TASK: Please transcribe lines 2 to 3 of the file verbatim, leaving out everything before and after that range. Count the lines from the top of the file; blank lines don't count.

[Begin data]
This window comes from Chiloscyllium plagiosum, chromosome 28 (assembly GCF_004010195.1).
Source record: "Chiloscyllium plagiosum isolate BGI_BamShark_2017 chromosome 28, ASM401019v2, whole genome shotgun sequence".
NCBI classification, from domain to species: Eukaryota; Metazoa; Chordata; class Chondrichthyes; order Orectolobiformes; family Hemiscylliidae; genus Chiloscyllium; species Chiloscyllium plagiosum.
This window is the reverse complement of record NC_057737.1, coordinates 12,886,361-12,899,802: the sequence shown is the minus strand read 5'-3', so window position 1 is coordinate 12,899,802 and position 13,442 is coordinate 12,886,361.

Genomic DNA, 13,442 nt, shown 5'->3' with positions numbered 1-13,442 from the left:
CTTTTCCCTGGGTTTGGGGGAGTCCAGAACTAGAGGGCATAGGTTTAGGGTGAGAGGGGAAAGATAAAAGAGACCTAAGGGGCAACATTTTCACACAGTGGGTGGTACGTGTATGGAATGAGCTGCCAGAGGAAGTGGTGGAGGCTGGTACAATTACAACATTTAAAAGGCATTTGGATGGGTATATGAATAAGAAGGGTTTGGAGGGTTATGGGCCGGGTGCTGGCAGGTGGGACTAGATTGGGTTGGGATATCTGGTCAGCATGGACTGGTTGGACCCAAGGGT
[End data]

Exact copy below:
Source record: "Chiloscyllium plagiosum isolate BGI_BamShark_2017 chromosome 28, ASM401019v2, whole genome shotgun sequence".
NCBI classification, from domain to species: Eukaryota; Metazoa; Chordata; class Chondrichthyes; order Orectolobiformes; family Hemiscylliidae; genus Chiloscyllium; species Chiloscyllium plagiosum.